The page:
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TOM WESSELMANN (1931-2004)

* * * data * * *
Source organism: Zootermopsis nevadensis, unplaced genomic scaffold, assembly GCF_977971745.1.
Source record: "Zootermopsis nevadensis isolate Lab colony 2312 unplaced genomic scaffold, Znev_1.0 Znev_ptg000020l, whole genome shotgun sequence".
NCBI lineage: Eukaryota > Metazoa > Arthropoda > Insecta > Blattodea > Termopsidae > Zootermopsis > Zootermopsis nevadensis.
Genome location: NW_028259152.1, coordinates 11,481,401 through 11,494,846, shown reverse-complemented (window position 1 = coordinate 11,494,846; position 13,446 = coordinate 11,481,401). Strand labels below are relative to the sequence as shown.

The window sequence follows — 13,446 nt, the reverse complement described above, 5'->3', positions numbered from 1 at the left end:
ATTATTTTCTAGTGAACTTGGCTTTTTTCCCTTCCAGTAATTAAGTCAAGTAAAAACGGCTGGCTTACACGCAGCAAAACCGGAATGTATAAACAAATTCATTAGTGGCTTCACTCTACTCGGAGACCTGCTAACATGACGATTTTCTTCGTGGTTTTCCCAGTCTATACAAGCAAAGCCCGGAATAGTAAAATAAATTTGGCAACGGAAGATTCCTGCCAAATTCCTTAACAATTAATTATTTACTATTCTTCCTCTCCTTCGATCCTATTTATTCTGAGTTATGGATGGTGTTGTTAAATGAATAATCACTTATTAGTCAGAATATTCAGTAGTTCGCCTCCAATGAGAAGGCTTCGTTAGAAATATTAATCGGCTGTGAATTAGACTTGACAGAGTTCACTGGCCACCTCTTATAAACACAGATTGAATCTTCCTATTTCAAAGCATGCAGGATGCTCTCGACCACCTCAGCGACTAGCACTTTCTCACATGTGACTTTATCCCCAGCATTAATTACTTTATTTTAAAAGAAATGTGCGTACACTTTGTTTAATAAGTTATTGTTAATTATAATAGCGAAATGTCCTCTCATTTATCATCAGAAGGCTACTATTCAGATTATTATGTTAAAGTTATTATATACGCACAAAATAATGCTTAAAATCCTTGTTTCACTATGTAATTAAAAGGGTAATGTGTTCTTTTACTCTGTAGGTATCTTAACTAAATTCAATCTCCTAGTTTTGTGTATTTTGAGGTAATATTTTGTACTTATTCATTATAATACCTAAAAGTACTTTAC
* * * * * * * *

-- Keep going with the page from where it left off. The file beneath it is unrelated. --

Tom Wesselmann’s supercharged colors mirror popular advertising while the lounging female forms allude to Western art history’s classic figurative motif. A wonderful example of this synthesis is the 1997 painting 1962 Plus 35 Nude Sketch II. Here, the reclining woman’s eyes are barely visible beneath the surface of the paint, yet her lips are a bold red with a thick black outline. The hyper-sexualized presentation of the female body seems to address the consumer culture of Post War America – the commoditization of the flesh. Wesselmann’s dazzling paintings bring together elements of art historical tradition and 1960s imagination, creating a singular style. Tom Wesselmann’s supercharged colors mirror popular advertising while the lounging female forms allude to Western art history’s classic figurative motif. A wonderful example of this synthesis is the 1997 painting 1962 Plus 35 Nude Sketch II. Here, the reclining woman’s eyes are barely visible beneath the surface of the paint, yet her lips are a bold red with a thick black outline. The hyper-sexualized presentation of the female body seems to address the consumer culture of Post War America – the commoditization of the flesh. Wesselmann’s dazzling paintings bring together elements of art historical tradition and 1960s imagination, creating a singular style. Tom Wesselmann’s supercharged colors mirror popular advertising while the lounging female forms allude to Western art history’s classic figurative motif. A wonderful example of this synthesis is the 1997 painting 1962 Plus 35 Nude Sketch II. Here, the reclining woman’s eyes are barely visible beneath the surface of the paint, yet her lips are a bold red with a thick black outline. The hyper-sexualized presentation of the female body seems to address the consumer culture of Post War America – the commoditization of the flesh. Wesselmann’s dazzling paintings bring together elements of art historical tradition and 1960s imagination, creating a singular style. Tom Wesselmann’s supercharged colors mirror popular advertising while the lounging female forms allude to Western art history’s classic figurative motif. A wonderful example of this synthesis is the 1997 painting 1962 Plus 35 Nude Sketch II. Here, the reclining woman’s eyes are barely visible beneath the surface of the paint, yet her lips are a bold red with a thick black outline. The hyper-sexualized presentation of the female body seems to address the consumer culture of Post War America – the commoditization of the flesh. Wesselmann’s dazzling paintings bring together elements of art historical tradition and 1960s imagination, creating a singular style. Tom Wesselmann’s supercharged colors mirror popular advertising while the lounging female forms allude to Western art history’s classic figurative motif. A wonderful example of this synthesis is the 1997 painting 1962 Plus 35 Nude Sketch II. Here, the reclining woman’s eyes are barely visible beneath the surface of the paint, yet her lips are a bold red with a thick black outline. The hyper-sexualized presentation of the female body seems to address the consumer culture of Post War America – the commoditization of the flesh. Wesselmann’s dazzling paintings bring together elements of art historical tradition and 1960s imagination, creating a singular style. Tom Wesselmann’s supercharged colors mirror popular advertising while the lounging female forms allude to Western art history’s classic figurative motif. A wonderful example of this synthesis is the 1997 painting 1962 Plus 35 Nude Sketch II. Here, the reclining woman’s eyes are barely visible beneath the surface of the paint, yet her lips are a bold red with a thick black outline. The hyper-sexualized presentation of the female body seems to address the consumer culture of Post War America – the commoditization of the flesh. Wesselmann’s dazzling paintings bring together elements of art historical tradition and 1960s imagination, creating a singular style. Tom Wesselmann’s supercharged colors mirror popular advertising while the lounging female forms allude to Western art history’s classic figurative motif. A wonderful example of this synthesis is the 1997 painting 1962 Plus 35 Nude Sketch II. Here, the reclining woman’s eyes are barely visible beneath the surface of the paint, yet her lips are a bold red with a thick black outline. The hyper-sexualized presentation of the female body seems to address the consumer culture of Post War America – the commoditization of the flesh. Wesselmann’s dazzling paintings bring together elements of art historical tradition and 1960s imagination, creating a singular style. Tom Wesselmann’s supercharged colors mirror popular advertising while the lounging female forms allude to Western art history’s classic figurative motif. A wonderful example of this synthesis is the 1997 painting 1962 Plus 35 Nude Sketch II. Here, the reclining woman’s eyes are barely visible beneath the surface of the paint, yet her lips are a bold red with a thick black outline. The hyper-sexualized presentation of the female body seems to address the consumer culture of Post War America – the commoditization of the flesh. Wesselmann’s dazzling paintings bring together elements of art historical tradition and 1960s imagination, creating a singular style. Tom Wesselmann’s supercharged colors mirror popular advertising while the lounging female forms allude to Western art history’s classic figurative motif. A wonderful example of this synthesis is the 1997 painting 1962 Plus 35 Nude Sketch II. Here, the reclining woman’s eyes are barely visible beneath the surface of the paint, yet her lips are a bold red with a thick black outline. The hyper-sexualized presentation of the female body seems to address the consumer culture of Post War America – the commoditization of the flesh. Wesselmann’s dazzling paintings bring together elements of art historical tradition and 1960s imagination, creating a singular style. Tom Wesselmann’s supercharged colors mirror popular advertising while the lounging female forms allude to Western art history’s classic figurative motif. A wonderful example of this synthesis is the 1997 painting 1962 Plus 35 Nude Sketch II. Here, the reclining woman’s eyes are barely visible beneath the surface of the paint, yet her lips are a bold red with a thick black outline. The hyper-sexualized presentation of the female body seems to address the consumer culture of Post War America – the commoditization of the flesh. Wesselmann’s dazzling paintings bring together elements of art historical tradition and 1960s imagination, creating a singular style.